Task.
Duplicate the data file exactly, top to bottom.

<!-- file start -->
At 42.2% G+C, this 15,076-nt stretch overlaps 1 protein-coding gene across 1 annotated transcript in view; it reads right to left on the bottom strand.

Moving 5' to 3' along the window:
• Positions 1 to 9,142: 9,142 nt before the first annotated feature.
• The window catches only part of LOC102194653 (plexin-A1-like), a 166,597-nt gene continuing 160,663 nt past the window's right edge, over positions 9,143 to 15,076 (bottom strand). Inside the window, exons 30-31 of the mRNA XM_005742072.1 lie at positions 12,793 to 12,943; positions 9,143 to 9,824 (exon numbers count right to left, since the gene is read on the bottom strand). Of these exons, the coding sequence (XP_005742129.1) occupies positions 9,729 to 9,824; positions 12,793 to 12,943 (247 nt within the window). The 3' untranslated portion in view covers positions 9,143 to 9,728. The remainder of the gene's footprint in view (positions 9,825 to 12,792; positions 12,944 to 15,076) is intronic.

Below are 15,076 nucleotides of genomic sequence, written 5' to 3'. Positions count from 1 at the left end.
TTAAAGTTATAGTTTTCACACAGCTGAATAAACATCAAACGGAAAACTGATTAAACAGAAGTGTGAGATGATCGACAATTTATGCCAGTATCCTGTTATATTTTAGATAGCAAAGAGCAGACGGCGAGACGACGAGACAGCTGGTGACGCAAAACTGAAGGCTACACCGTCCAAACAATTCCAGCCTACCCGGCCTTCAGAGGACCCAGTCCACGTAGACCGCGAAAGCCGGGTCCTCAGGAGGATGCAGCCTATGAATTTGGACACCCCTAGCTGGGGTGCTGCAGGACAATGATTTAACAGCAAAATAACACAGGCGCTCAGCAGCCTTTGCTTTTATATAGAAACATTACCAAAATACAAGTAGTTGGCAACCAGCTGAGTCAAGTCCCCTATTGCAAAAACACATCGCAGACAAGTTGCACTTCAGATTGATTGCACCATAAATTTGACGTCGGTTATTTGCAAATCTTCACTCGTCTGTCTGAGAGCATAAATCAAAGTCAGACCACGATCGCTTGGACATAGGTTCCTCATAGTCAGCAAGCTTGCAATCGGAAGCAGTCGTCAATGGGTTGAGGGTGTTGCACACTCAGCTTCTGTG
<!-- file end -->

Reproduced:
At 42.2% G+C, this 15,076-nt stretch overlaps 1 protein-coding gene across 1 annotated transcript in view; it reads right to left on the bottom strand.

Moving 5' to 3' along the window:
• Positions 1 to 9,142: 9,142 nt before the first annotated feature.
• The window catches only part of LOC102194653 (plexin-A1-like), a 166,597-nt gene continuing 160,663 nt past the window's right edge, over positions 9,143 to 15,076 (bottom strand). Inside the window, exons 30-31 of the mRNA XM_005742072.1 lie at positions 12,793 to 12,943; positions 9,143 to 9,824 (exon numbers count right to left, since the gene is read on the bottom strand). Of these exons, the coding sequence (XP_005742129.1) occupies positions 9,729 to 9,824; positions 12,793 to 12,943 (247 nt within the window). The 3' untranslated portion in view covers positions 9,143 to 9,728. The remainder of the gene's footprint in view (positions 9,825 to 12,792; positions 12,944 to 15,076) is intronic.

Below are 15,076 nucleotides of genomic sequence, written 5' to 3'. Positions count from 1 at the left end.
TTAAAGTTATAGTTTTCACACAGCTGAATAAACATCAAACGGAAAACTGATTAAACAGAAGTGTGAGATGATCGACAATTTATGCCAGTATCCTGTTATATTTTAGATAGCAAAGAGCAGACGGCGAGACGACGAGACAGCTGGTGACGCAAAACTGAAGGCTACACCGTCCAAACAATTCCAGCCTACCCGGCCTTCAGAGGACCCAGTCCACGTAGACCGCGAAAGCCGGGTCCTCAGGAGGATGCAGCCTATGAATTTGGACACCCCTAGCTGGGGTGCTGCAGGACAATGATTTAACAGCAAAATAACACAGGCGCTCAGCAGCCTTTGCTTTTATATAGAAACATTACCAAAATACAAGTAGTTGGCAACCAGCTGAGTCAAGTCCCCTATTGCAAAAACACATCGCAGACAAGTTGCACTTCAGATTGATTGCACCATAAATTTGACGTCGGTTATTTGCAAATCTTCACTCGTCTGTCTGAGAGCATAAATCAAAGTCAGACCACGATCGCTTGGACATAGGTTCCTCATAGTCAGCAAGCTTGCAATCGGAAGCAGTCGTCAATGGGTTGAGGGTGTTGCACACTCAGCTTCTGTG